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You might think that you’ve seen certain films, but you have not necessarily experienced them the way their directors intended you to. For reasons such as money, running time, deadlines, and creative differences with producers, not all films completely represent an auteur’s artistic vision. The Quad pays respect to those wishes with “The Way I See It: Directors’ Cuts,” a two-week series featuring nineteen films in which the director went back and made additions and deletions after the initial theatrical release. Of course, it doesn’t mean the movie is now better, but it is no longer exactly the same. Among the revised works the Quad is showing are Steven Spielberg’s Close Encounters of the Third Kind, Miloš Forman’s Amadeus, Ridley Scott’s Blade Runner: The Final Cut and Alien, Francis Ford Coppola’s Apocalypse Now Redux, Terry Gilliam’s Brazil, and Sergio Leone’s Once Upon a Time in America. It’s best to just settle in and watch these special editions as they are, without desperately trying to figure out what is new and what has been cut; you can always check that out later on the internet.
THE LAST PICTURE SHOW (Peter Bogdanovich, 1971)
Peter Bogdanovich’s The Last Picture Show is a tender-hearted, poignant portrait of sexual awakening and coming-of-age in a sleepy Texas town. Adapted from the Larry McMurtry novel by the author and the director, the film is set in the early 1950s, focusing on Sonny Crawford (Timothy Bottoms), a teenager who works at the local pool hall with Billy (Timothy’s brother Sam), a simple-minded boy who needs special caring. Sonny’s best friend, Duane Jackson (Oscar-nominated Jeff Bridges), is dating the prettiest girl in school, Jacy Farrow (Cybill Shepherd, in her film debut), who is getting ready to test out the sexual waters, sneaking away on a date with Lester Marlow (Randy Quaid), who takes her to a naked-swimming party in a wealthier suburb of Wichita Falls. Meanwhile, Sonny breaks up with his girlfriend, Charlene Druggs (Sharon Taggart), and becomes drawn to the sad, unhappy Ruth Popper (an Oscar-winning Cloris Leachman), the wife of his football coach (Bill Thurman). The outstanding all-star cast also features Oscar-nominated Ellen Burstyn as Lois, Jacy’s mother; Eileen Brennan as a waitress in the local diner who makes cheeseburgers for Sonny; Clu Gulager as a working man who has a thing for Lois; Frank Marshall, who went on to become a big-time producer, as high school student Tommy Logan; and Oscar winner Ben Johnson as Sam the Lion, the moral center of the town and owner of the pool hall, diner, and movie theater, which shows such films as Father of the Bride and Red River.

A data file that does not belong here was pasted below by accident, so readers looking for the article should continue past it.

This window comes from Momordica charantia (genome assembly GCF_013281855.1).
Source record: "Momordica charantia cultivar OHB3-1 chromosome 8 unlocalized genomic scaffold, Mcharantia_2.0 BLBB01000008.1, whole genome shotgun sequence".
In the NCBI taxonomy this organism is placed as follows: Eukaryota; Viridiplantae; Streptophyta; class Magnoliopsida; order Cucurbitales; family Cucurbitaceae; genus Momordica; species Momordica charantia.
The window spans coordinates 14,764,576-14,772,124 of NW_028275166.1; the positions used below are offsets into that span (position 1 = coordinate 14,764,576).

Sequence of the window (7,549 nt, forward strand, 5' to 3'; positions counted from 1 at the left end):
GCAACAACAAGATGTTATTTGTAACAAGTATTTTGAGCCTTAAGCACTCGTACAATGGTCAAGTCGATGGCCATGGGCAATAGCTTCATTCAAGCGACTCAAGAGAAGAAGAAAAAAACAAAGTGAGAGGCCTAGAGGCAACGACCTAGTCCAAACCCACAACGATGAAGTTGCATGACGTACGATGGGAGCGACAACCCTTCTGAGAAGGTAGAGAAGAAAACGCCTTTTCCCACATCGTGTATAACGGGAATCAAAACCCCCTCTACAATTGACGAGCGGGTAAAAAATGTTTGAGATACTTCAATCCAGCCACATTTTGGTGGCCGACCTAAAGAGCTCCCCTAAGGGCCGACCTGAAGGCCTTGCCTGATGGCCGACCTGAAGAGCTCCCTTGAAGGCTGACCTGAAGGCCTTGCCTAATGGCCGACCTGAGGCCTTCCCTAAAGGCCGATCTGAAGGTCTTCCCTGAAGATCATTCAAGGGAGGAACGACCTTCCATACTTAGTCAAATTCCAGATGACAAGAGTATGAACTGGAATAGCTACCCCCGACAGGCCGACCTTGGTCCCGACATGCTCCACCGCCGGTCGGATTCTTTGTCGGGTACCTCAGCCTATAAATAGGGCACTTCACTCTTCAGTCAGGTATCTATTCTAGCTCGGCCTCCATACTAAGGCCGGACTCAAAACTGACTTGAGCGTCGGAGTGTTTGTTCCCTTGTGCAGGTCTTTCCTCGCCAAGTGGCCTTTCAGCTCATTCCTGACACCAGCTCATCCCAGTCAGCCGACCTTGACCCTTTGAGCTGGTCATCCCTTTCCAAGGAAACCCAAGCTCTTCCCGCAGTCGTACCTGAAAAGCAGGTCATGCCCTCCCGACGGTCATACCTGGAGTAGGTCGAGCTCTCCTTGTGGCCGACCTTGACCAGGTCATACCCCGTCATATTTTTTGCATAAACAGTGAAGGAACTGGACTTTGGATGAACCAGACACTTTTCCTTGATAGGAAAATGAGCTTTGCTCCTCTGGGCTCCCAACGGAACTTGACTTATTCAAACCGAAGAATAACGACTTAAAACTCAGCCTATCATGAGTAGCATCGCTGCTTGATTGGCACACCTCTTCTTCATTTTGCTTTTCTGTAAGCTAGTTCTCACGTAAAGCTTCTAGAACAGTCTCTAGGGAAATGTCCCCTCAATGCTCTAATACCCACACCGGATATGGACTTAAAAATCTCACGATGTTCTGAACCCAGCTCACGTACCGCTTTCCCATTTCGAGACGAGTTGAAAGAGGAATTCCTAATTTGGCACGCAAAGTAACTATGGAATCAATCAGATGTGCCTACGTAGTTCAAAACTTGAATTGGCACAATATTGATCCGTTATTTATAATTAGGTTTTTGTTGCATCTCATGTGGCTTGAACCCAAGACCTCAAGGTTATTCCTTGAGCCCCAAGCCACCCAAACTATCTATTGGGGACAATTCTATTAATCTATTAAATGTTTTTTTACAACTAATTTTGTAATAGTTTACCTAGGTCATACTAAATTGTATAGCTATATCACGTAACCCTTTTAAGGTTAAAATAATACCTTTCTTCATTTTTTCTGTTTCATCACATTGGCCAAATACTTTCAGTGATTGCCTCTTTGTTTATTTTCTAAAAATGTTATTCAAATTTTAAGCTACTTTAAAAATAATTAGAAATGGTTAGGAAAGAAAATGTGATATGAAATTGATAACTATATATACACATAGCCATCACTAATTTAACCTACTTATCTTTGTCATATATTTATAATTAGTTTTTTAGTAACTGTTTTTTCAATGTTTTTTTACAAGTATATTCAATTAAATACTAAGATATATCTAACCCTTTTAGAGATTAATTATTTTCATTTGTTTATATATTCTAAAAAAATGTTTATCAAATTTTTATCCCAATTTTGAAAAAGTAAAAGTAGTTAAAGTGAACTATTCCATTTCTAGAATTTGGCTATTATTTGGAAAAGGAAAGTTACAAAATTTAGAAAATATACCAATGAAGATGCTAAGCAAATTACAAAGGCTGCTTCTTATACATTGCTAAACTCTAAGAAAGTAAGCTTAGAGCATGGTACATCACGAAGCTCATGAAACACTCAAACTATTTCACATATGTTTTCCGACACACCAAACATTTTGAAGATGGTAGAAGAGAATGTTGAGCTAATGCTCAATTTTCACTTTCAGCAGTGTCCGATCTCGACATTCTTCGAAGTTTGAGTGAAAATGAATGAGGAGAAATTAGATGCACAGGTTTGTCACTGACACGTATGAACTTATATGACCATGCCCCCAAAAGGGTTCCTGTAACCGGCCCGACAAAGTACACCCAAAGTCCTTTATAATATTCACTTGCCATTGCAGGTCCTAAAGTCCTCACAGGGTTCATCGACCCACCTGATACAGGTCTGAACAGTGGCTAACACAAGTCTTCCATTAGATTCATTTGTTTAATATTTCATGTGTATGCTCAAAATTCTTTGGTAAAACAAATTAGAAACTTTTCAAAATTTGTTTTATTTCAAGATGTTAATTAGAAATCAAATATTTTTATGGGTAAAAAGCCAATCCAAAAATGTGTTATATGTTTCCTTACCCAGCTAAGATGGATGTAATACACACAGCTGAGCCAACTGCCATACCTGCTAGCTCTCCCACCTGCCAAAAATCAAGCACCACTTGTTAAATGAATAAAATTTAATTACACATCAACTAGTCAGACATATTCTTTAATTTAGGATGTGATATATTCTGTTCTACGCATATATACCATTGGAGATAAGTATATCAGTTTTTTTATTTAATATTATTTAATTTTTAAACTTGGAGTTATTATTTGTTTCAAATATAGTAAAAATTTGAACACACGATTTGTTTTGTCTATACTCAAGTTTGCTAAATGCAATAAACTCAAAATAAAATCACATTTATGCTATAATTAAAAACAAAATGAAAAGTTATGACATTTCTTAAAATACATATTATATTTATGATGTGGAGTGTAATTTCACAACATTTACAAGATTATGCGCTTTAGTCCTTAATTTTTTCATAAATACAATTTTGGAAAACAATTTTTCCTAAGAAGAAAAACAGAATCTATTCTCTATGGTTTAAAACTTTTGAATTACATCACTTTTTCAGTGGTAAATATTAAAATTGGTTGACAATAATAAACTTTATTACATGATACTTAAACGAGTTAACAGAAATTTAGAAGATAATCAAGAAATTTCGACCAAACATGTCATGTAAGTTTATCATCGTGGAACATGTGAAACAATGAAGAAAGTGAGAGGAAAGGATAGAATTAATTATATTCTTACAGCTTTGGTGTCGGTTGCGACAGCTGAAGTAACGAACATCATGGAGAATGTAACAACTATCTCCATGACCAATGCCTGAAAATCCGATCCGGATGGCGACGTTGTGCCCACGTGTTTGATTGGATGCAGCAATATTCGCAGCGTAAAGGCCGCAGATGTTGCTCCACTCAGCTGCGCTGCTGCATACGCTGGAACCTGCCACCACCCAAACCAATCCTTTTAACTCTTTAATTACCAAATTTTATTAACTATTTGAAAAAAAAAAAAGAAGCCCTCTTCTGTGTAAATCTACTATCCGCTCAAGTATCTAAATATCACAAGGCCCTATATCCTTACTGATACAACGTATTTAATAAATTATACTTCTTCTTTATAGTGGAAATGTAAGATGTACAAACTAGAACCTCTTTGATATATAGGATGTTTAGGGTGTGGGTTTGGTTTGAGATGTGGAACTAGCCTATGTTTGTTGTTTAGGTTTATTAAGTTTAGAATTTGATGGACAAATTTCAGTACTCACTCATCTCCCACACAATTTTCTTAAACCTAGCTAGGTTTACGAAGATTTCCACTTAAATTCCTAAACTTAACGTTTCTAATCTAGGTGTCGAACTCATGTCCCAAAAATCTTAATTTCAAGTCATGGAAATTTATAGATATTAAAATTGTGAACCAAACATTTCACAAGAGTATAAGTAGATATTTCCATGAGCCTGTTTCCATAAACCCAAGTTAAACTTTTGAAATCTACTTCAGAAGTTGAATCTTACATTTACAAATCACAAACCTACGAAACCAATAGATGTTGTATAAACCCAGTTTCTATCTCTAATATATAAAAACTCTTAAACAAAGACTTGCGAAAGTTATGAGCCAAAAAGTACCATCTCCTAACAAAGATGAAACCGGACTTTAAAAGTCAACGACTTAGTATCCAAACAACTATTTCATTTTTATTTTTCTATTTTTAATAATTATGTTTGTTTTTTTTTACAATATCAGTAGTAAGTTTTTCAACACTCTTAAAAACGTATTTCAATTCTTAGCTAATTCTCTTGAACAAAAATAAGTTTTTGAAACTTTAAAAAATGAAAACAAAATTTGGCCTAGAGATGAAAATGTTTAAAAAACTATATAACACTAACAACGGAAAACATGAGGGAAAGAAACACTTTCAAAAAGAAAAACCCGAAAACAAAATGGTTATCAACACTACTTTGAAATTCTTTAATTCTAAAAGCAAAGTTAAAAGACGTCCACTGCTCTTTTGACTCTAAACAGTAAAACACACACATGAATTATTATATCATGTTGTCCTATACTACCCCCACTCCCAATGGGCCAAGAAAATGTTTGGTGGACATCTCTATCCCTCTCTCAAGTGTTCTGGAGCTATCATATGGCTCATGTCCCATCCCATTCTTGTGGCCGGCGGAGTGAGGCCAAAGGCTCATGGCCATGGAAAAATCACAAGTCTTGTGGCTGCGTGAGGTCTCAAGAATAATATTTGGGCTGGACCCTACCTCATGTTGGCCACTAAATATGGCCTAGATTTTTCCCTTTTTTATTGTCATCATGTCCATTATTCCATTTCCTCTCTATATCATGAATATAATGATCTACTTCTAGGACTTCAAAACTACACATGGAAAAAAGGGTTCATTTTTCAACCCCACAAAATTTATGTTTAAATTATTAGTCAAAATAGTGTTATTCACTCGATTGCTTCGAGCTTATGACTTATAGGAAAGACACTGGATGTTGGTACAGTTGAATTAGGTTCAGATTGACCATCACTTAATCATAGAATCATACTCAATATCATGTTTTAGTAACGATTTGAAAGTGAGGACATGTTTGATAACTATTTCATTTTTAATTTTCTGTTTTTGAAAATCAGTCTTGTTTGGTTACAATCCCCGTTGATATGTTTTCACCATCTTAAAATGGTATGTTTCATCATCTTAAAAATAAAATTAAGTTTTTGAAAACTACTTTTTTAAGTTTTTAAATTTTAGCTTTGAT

Cinematographer Robert Surtees shoots The Last Picture Show in a sentimental black-and-white that gives the film an old-fashioned feel, as if it’s a part of Americana that is fading away. Bogdanovich also chose to have no original score, instead populating the tale with country songs by Hank Williams, Bob Wills and the Texas Playboys, Lefty Frizzell, Tony Bennett, and others singing tales of woe. In many ways the film, nominated for eight Oscars including Best Picture and Best Director, is the flip side of George Lucas’s 1973 hit American Graffiti, which is set ten years later but looks like it’s from another century; it also has a lot in common with François Truffaut’s 1962 classic Jules and Jim.
HEAVEN’S GATE (Michael Cimino, 1980)